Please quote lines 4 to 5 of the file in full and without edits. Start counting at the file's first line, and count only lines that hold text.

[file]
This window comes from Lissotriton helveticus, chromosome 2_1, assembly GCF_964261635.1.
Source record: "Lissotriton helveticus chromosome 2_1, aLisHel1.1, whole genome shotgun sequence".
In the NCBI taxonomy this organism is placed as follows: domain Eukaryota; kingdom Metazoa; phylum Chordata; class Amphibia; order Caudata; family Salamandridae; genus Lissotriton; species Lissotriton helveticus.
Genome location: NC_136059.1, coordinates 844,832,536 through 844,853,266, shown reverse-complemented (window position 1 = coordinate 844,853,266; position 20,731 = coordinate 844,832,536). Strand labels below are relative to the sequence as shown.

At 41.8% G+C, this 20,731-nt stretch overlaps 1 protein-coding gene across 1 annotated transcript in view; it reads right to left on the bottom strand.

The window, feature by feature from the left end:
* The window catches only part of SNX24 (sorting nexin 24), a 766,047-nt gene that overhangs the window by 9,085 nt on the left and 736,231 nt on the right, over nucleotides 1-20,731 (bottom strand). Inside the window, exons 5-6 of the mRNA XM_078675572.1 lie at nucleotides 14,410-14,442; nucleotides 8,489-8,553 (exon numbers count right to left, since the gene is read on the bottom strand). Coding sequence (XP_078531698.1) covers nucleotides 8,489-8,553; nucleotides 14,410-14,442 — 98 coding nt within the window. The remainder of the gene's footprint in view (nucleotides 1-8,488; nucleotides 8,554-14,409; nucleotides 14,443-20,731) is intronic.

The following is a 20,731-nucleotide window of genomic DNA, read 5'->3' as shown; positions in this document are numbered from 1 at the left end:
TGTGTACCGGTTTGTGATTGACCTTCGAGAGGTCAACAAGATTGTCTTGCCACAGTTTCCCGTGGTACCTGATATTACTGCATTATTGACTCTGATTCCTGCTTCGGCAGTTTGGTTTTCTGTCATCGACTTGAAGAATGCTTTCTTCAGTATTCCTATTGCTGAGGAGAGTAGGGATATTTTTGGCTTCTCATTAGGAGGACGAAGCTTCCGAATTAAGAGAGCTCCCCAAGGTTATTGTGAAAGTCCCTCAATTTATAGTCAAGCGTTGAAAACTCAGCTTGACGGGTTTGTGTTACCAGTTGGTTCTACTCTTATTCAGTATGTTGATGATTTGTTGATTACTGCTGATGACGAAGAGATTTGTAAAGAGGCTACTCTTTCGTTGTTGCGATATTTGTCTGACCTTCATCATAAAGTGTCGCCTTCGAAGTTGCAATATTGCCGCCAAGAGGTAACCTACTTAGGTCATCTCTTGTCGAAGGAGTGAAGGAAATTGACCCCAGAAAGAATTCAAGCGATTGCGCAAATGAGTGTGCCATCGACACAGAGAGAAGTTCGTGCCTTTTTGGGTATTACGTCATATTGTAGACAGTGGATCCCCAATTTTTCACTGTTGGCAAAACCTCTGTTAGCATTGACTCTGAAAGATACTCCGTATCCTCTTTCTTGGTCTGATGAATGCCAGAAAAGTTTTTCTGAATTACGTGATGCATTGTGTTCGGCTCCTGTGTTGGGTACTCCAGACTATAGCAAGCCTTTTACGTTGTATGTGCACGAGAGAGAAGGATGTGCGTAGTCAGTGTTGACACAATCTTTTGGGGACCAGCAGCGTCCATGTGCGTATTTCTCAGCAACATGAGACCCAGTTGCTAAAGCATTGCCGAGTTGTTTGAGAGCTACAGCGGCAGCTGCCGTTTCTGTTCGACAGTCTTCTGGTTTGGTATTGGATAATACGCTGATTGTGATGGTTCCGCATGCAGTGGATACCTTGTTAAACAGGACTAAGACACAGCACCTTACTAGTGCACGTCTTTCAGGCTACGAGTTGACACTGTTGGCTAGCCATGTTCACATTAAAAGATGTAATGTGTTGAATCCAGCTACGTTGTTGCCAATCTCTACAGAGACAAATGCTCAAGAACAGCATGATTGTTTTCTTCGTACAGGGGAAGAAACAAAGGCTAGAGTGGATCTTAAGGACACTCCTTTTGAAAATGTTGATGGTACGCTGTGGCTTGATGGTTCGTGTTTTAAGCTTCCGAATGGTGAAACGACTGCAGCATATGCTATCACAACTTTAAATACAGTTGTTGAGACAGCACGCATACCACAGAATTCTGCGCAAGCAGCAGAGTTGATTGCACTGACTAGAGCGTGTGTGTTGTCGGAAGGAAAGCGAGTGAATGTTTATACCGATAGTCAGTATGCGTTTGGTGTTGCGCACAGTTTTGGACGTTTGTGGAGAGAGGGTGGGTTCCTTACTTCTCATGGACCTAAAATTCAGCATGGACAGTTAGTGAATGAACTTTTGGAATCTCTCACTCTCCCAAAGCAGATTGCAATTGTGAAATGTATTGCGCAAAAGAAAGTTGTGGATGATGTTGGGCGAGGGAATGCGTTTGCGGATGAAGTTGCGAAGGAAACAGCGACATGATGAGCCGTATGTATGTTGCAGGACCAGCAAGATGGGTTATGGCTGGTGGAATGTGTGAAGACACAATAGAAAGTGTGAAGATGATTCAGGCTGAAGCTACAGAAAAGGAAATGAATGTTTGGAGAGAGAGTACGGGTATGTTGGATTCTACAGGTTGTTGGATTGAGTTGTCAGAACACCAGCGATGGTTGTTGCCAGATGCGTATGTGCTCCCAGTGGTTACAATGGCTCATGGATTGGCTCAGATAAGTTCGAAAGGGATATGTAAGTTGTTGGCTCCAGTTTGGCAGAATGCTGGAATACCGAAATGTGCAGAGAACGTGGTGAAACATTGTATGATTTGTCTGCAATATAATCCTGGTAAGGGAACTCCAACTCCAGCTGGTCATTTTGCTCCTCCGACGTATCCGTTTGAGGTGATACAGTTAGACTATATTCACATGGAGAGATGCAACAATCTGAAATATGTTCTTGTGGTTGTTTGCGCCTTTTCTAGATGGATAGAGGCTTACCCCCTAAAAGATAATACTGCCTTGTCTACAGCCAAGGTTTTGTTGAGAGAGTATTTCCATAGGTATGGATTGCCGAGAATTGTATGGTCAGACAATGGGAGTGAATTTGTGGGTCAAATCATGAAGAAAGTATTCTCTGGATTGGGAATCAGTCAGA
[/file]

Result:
Genome location: NC_136059.1, coordinates 844,832,536 through 844,853,266, shown reverse-complemented (window position 1 = coordinate 844,853,266; position 20,731 = coordinate 844,832,536). Strand labels below are relative to the sequence as shown.

At 41.8% G+C, this 20,731-nt stretch overlaps 1 protein-coding gene across 1 annotated transcript in view; it reads right to left on the bottom strand.